Wellingborough Council is set to continue using a controversial weedkiller despite it being branded a cancer risk by global health bosses.
Powerful weedkiller Glyphosate is routinely used in parks, green spaces and other public areas in a bid to kill pests such as Japanese knotweed.
But last month it was named as a “probable” carcinogen by the World Health Organisation (WHO), prompting French and Dutch authorities to ban it.
The move has seen a number of local authorities in the UK also end their use of the herbicide, including Edinburgh City Council.
A spokesman for Wellingborough Norse, a joint venture with Wellingborough Council which provides cleaning and maintenance services in the town, confirmed that it will still be using Glyphosate.
The spokesman said: “We are still using weedkillers that contain Glyphosate.
“We understand that the EU is assessing the situation and further tests are required.
“However, Glyphosate is still a legal product and available for use.
“We will monitor the issue and react accordingly to government advice.”
The decision has drawn criticism from the local gardener Jonathan Hornett, who owns Hornett Garden Services in Wellingborough.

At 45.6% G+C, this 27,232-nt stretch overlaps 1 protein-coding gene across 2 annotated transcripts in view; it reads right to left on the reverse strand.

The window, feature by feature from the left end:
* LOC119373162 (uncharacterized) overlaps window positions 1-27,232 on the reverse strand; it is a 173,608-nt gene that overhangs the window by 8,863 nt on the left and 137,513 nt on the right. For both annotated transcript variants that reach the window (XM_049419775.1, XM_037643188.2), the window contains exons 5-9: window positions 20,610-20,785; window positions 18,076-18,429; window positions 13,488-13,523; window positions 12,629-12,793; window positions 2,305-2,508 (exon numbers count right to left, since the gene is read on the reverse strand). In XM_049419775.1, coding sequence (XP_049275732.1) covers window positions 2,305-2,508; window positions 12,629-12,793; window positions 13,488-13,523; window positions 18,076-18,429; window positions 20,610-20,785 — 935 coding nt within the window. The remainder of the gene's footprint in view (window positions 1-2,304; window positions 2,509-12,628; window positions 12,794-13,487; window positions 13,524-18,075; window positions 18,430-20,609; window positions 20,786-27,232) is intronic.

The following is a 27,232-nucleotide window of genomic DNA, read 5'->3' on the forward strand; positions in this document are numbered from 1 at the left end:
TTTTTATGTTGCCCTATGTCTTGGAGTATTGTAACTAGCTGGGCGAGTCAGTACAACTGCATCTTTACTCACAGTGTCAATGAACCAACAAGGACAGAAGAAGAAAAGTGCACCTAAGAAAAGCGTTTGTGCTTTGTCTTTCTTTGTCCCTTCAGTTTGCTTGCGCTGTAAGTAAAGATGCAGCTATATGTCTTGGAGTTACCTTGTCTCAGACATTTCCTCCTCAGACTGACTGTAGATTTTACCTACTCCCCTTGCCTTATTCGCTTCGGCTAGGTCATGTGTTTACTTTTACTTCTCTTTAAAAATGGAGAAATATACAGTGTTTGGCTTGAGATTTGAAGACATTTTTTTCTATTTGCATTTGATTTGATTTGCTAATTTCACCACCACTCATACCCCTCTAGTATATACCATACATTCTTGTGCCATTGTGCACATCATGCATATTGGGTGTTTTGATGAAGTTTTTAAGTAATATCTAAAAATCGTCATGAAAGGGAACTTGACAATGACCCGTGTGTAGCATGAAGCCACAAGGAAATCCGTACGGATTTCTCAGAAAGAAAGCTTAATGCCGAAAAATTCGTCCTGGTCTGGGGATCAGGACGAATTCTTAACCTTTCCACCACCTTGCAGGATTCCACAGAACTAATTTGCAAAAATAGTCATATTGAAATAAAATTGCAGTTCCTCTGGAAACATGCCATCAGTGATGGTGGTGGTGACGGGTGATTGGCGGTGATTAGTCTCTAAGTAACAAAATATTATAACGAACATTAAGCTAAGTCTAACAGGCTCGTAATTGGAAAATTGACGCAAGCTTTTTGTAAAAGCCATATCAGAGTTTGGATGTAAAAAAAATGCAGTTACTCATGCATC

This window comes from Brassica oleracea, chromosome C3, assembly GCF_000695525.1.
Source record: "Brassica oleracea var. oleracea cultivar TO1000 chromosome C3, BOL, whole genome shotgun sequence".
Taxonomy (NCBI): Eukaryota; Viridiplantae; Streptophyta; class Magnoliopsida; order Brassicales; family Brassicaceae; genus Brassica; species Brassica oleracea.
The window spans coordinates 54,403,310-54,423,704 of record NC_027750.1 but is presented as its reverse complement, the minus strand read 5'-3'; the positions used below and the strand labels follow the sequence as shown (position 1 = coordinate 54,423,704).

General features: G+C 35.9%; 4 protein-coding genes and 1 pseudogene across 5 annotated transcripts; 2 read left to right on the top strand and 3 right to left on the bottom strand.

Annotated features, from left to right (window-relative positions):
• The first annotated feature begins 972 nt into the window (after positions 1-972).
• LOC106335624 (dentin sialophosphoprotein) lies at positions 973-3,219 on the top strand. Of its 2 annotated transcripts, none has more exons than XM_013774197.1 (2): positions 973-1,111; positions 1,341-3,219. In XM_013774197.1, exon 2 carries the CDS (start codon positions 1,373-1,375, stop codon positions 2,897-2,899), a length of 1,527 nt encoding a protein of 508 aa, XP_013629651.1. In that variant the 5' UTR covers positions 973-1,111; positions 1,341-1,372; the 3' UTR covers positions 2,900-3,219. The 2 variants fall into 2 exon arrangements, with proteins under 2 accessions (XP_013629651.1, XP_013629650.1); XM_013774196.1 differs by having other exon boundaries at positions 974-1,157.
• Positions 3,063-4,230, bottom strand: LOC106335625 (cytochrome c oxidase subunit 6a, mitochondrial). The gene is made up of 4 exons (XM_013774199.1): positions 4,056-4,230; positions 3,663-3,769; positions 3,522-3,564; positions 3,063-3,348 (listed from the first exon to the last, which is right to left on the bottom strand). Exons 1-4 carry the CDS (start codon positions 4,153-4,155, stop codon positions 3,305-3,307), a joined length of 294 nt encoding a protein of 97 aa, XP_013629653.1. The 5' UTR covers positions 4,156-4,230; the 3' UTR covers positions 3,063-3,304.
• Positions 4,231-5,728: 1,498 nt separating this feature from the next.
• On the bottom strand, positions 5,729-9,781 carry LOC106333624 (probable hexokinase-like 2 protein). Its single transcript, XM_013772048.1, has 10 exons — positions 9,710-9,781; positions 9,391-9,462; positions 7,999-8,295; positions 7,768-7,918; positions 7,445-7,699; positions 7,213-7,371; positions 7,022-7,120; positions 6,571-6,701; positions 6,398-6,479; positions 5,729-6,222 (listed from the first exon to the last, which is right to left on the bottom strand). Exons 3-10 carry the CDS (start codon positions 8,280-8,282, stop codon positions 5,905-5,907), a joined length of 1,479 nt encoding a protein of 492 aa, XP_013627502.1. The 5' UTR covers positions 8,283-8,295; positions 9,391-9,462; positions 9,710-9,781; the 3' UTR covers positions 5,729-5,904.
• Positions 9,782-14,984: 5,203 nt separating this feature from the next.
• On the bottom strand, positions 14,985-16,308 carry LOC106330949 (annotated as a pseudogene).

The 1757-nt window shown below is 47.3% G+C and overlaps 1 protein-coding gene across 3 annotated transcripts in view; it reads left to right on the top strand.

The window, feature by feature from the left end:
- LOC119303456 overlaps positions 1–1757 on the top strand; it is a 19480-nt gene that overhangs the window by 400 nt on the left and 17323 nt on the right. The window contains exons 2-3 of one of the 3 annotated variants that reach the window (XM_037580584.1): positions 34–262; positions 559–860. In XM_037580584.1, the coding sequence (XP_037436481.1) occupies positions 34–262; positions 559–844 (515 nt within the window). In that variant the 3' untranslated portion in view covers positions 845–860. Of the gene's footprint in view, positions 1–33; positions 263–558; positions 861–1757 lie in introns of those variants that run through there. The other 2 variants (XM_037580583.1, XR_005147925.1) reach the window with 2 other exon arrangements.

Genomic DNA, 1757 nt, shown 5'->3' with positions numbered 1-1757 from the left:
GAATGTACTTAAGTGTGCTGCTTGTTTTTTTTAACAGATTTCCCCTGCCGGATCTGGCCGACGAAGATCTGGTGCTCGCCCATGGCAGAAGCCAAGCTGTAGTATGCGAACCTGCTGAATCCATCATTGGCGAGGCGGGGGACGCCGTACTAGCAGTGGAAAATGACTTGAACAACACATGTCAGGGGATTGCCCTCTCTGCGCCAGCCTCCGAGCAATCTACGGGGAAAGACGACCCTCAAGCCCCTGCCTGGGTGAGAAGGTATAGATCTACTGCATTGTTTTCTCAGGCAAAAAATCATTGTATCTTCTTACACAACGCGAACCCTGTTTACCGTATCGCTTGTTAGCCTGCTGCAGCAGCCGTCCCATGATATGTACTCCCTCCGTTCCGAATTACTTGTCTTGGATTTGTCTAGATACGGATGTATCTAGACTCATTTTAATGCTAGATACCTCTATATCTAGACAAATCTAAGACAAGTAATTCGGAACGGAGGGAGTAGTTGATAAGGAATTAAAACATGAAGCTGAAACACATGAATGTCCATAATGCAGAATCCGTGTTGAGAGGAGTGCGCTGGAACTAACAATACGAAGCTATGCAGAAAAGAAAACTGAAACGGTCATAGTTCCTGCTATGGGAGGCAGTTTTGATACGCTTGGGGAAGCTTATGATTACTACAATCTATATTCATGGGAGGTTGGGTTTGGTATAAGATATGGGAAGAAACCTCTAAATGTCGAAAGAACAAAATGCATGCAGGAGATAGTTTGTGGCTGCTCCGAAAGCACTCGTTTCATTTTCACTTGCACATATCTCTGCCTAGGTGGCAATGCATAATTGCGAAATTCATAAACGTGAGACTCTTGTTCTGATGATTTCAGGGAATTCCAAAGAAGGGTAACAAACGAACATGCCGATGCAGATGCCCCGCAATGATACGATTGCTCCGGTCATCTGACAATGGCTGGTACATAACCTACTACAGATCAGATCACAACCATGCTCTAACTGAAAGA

He feels the council should be using a newer method of weedkilling, taking away the risk posed by Glyphosate.
He said: “This weedkiller can cause cancer and it’s got a lot of people worried, especially pensioners and those with kids.
“Other councils have stopped using it so Wellingborough Council should follow suit, it’s polluting the atmosphere.
“Spreading chemicals is the laziest form of weedkilling and the best way of getting rid of them is by using hot high water pressure, which basically boils them.
“Reports recently have said that it’s not thought to be dangerous but that’s untrue.
“Wellingborough Council has the ultimate responsibilty for people’s health.
“I do the gardens for a lot of councillors and I’ve made them well aware of the risks.”